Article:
What about stuff like microbursts, geese in the engines, total hydraulic failures, etc? Don't forget the Sioux City flight 232 pilots that were able to fly using differential throttle when the hydraulics totally died, and of course Mr. Sullenberger's man-on-the-spot decisionmaking that put a plane down safely in the Hudson river. I don't think a remote operator would have had enough situational awareness to make the proper decisions. They would have probably tried for an airport and failed.
Pilots are mostly supercargo until the feces hits the compressor blades, which is when they prove the worth (or not) of the many hours of training and flying experience.
NASA has also discovered that RPV operators can suffer spatial disorientation & vertigo, even when they're firmly on the ground. (http://www.airspacemag.com/flight-today/Do_Drones_Get_Vertigo_Too.html)
You might say "they won't do this with passenger jets" and I say "I can't wait until one of these automated freight planes falls on somebody's house."
It can fly from A-B but...
Can it land a plane in a river with no loss of life after having both engines stuffed with birds?
The day will come when there will only be a man and a dog on the flight deck: the man to feed the dog, and the dog to bite the man should he attempt to touch the controls.
How would an FMS have dealt with the deadstick landing into the Hudson river last year? Yet another reason to return to the horse and buggy.
Standards? Encryption? Security?
The *implications* is ATC will be able to *directly* command any compliant aircraft but these seems to be a demo from a specific types base station.
While I imaging having 2 pilots on board a commercial aircraft is one of the last *great* cost barriers to airline bean counters I's say the background standards to support this are still a *long* way off.
It would indeed be enabling tech for a flying car. Provided you did not actually want to *fly* it yourself.
neat but I won't be putting a down payement on anything with wings just yet.
Never trust an Air Traffic Controller
Something my flight instructor told me way back around my first flying lesson.
I would need double digits to count the number of time I've been instructed by a controller to do something that would have resulted in an accident or crash. I've been told to fly into terrain (read mountainside), cross a runway in the path of a landing jet, etc. by the same people we are talking about putting in remote control of aircraft.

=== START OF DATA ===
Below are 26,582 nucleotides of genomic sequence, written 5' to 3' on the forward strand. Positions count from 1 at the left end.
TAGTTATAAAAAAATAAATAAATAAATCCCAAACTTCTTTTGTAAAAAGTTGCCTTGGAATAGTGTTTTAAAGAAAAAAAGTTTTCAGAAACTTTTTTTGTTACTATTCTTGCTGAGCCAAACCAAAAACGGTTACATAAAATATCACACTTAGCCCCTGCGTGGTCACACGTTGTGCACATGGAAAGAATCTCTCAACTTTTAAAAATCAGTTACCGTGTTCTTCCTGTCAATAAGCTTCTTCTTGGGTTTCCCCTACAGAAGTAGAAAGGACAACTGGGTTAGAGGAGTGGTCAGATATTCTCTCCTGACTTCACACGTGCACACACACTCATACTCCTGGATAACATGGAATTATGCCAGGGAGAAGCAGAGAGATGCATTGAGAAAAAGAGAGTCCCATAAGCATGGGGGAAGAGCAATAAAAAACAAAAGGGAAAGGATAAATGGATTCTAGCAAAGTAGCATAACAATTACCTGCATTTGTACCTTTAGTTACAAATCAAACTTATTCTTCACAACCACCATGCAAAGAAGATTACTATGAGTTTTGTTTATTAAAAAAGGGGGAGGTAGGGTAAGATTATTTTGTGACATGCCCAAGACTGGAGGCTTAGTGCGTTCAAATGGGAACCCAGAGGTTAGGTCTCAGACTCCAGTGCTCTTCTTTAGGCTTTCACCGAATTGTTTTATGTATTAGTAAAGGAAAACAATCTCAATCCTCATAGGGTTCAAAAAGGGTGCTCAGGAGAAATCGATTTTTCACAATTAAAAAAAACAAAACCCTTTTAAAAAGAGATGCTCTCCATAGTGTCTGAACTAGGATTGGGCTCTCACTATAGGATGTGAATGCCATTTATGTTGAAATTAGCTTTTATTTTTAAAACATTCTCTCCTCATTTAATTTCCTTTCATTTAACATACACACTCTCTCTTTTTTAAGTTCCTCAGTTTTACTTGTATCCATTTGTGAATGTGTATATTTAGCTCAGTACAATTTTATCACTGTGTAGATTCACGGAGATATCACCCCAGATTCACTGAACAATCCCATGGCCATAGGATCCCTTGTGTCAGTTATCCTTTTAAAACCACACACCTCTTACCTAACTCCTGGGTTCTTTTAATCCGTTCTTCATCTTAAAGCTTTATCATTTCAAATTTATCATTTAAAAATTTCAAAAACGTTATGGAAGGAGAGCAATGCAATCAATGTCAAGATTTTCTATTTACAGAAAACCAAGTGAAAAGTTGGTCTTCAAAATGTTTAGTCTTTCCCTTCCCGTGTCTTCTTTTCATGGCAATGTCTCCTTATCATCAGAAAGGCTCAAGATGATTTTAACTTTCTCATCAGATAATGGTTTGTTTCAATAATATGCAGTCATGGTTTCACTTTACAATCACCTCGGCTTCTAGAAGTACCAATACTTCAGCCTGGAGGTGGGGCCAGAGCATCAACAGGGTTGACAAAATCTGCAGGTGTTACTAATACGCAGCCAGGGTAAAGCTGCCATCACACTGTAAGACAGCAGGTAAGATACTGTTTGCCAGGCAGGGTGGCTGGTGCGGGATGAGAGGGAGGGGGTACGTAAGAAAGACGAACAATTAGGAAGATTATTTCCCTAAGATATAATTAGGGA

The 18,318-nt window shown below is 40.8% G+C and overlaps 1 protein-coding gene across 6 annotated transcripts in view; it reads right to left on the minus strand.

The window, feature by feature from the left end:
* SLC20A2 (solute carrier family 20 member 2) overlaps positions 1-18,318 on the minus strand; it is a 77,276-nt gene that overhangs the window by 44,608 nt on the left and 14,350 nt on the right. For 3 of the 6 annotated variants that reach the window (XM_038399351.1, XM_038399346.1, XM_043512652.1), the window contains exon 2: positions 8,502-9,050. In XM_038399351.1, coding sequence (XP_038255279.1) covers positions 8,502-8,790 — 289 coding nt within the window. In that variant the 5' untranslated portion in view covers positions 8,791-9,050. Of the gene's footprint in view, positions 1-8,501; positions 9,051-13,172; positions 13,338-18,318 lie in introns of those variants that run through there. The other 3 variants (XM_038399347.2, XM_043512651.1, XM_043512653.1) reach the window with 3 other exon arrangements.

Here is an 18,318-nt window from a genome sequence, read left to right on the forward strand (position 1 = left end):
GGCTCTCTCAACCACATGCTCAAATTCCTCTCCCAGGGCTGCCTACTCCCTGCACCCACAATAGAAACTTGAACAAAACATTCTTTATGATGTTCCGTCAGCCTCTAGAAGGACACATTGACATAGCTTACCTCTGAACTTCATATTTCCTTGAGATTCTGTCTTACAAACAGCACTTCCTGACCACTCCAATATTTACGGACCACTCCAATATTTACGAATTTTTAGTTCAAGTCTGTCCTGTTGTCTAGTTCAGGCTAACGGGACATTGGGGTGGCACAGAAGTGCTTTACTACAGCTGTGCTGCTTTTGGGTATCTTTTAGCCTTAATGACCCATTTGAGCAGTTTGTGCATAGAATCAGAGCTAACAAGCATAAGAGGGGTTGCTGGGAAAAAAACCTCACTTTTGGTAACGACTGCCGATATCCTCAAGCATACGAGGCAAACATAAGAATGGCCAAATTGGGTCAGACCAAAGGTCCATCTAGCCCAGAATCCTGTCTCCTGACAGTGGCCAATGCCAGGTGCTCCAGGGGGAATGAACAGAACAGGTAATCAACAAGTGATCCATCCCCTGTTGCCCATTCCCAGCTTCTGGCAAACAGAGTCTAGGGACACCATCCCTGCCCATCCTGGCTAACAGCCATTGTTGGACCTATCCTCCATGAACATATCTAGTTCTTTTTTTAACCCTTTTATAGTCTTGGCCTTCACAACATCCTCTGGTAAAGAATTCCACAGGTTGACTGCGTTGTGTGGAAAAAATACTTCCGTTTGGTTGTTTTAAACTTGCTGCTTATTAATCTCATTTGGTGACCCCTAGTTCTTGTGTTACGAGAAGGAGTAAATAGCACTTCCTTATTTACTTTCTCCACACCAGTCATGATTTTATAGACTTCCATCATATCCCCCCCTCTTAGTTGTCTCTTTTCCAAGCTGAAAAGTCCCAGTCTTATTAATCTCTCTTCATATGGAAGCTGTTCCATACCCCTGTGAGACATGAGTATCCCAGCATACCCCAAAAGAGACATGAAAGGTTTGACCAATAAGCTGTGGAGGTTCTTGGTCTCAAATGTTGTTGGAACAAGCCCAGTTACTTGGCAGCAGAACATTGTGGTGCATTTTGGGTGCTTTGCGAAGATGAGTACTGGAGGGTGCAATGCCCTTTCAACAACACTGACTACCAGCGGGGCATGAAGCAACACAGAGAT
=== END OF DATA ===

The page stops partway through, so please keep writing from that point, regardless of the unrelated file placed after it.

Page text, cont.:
Don't get me wrong, most controllers are very competent professionals that fill a vital role in the airways. But, as a commenter mentioned above, they just don't have awareness you have sitting in the aircraft with your life and the life of your passengers on the line.
Roll on SkyNET...
@ ALL Hudson river etc
Yes this system could easily cope with landing a plane on a river and without forgetting to use the ditching switch to.
Bring on speech recog and synth!
Easy way to get around the legal problems of needing to respond to ATC instructions - a voice recog on one end and a voice synth on the other! Hey presto, a plane that responds to voice commands!
And for the people who don't trust electronics - every plane since the A320 has been fully fly-by-wire - the computer takes the pilots input and translates it into control surface movement. If you don't trust the computer, you have nothing.
History and progress
About 1947 flying was the future so parliament considered an aviation act. They debated this point, then legislated that all passenger flights must have a human pilot.
We are closer to ground control than we think because the computer that flies the modern airliner has a transponder for Air Traffic Control, that is radio data as an i/o . The autopilot is built into the control computer which guides the a/c through gps waypoints, total control would simply enable the ground to insert co-ordinates. What can happen depends on the code. Should we be pleased or frightened ?